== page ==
Adaptation to Climate Change: Putting people first

by Daniel Morchain

Participants of the Capacity-building Knowledge to Action Day at the UNFCCC Latin America and the Caribbean Climate Week.

This op-ed was originally published in Portuguese by “A Tarde” newspaper from Salvador, Brazil, on August 19, 2019.

This week, people from all over Latin America gather under the auspices of the United Nations Framework Convention on Climate Change (UNFCCC) in Salvador, Brazil, to discuss—and hopefully act on—the climate crisis we are all experiencing, a crisis that increasingly defines our lives while it simultaneously threatens and destroys the beautiful and delicate world we inhabit.

This situation forces us to address two existential actions.

First, we must adapt to the changes brought about by the new and evolving climatic conditions. Adapting means taking action to maintain our well-being despite the new challenges. Examples of adaptation could include collecting rainwater for use at home to compensate for less water availability or forming neighbourhood groups to collectively protect the elderly from higher temperatures. Adaptation and mitigation (reducing greenhouse gas emissions) are what governments and people around the world are currently doing to try to control the climate crisis.

Second, we must re-imagine a new world for ourselves and for future generations. It will be different than the one our grandparents and our parents grew up in. The climate change we are experiencing is savage and we are all forced to face it, no matter how much or little our individual roles as people or as nations have contributed. Though this change comes with huge feelings of loss, it also gives us the freedom and the responsibility to be part of envisioning a new model.

This new model is collaborative but also confrontational. It has to be, because, despite the climate crisis being an unprecedented emergency, governments and corporations are largely responding as if it were a familiar challenge we have faced before that will be resolved by a few good inventions and improved technologies. Except it won’t.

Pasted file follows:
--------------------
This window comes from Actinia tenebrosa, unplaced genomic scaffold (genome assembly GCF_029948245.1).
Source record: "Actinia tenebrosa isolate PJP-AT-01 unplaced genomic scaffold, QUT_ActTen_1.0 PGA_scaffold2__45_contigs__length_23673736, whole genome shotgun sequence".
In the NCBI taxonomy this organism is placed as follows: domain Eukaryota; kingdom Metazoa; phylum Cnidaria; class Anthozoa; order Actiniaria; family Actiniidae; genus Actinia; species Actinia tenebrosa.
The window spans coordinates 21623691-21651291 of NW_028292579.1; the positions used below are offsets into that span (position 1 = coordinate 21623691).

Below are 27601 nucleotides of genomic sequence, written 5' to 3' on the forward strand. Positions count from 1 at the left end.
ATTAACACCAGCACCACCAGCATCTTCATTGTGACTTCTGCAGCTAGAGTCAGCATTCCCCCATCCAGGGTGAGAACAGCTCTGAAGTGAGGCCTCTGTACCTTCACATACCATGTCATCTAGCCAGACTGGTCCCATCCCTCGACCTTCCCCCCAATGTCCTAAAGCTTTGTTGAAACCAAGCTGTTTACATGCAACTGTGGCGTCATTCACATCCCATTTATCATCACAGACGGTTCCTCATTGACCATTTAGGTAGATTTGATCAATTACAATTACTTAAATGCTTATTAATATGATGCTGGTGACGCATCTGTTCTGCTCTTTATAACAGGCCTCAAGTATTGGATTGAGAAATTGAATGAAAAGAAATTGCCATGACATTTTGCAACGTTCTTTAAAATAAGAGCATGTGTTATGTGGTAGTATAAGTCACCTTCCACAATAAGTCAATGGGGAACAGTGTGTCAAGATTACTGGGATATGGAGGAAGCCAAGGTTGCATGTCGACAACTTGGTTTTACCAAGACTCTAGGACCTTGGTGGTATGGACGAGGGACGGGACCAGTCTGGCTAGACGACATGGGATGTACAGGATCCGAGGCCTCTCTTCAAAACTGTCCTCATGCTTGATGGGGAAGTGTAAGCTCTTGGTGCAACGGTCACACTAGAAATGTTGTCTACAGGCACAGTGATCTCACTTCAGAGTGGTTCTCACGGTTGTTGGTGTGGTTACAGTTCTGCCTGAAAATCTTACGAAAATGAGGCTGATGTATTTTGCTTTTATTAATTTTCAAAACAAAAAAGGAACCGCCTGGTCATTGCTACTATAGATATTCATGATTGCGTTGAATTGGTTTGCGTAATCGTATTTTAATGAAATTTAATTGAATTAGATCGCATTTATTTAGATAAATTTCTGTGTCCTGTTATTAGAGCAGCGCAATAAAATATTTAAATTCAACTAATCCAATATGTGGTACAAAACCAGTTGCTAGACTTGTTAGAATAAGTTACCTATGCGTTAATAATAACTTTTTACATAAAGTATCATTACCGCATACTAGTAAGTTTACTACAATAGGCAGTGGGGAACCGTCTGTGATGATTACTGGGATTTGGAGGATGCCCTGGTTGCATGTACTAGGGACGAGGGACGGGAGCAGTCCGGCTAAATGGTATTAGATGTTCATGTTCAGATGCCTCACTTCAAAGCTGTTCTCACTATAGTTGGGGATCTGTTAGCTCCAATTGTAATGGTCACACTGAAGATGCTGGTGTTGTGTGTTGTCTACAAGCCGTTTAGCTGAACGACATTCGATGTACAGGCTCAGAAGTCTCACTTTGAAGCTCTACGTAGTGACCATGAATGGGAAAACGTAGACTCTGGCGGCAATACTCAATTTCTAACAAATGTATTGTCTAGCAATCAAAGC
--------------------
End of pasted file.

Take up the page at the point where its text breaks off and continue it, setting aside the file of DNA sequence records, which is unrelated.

This new model speaks a new language: it is a sounding board for the voices of young leaders with new visions of how people can live differently and more sustainably. This new language elevates the knowledge of people thus far considered “non-technical” (implying they are not knowledgeable!) and hence unfit to contribute to shaping a new future. This new language is heard in the streets as people make choices to eat less meat, think twice about air travel, protect the environment with small actions like reducing their waste, and behave compassionately.

We need a new model because the old one has expired, and it won’t work in a changing climate. The old model of addressing, and adapting to, the climate crisis has been about prioritizing technological and engineering projects while silencing ideas that posit that the solution is about humans behaving and interacting differently among ourselves and with the environment. That old system, which still reigns, has failed to produce a vision of a future that benefits the majority of people or ecosystems.

It is no surprise, then, that the adaptation actions that result from this paradigm are often one-sided, as they are driven by interests and knowledge that is foreign to the large majority of people. Today’s climate crisis reflects those institutional arrangements and the social and environmental injustices they promote.

Our planet demands deep-rooted change, and that requires everyone’s contributions. Knowledge has many faces and languages, not just those spoken by people and institutions in positions of power. When we talk about solving the climate crisis, we should have more than just a technical lens; we should also be talking about compassion, grief, fear and hope.

 

Any opinions stated in this blog post are those of the author(s) and do not necessarily reflect the policies or opinions of the NAP Global Network, its funders, or Network participants.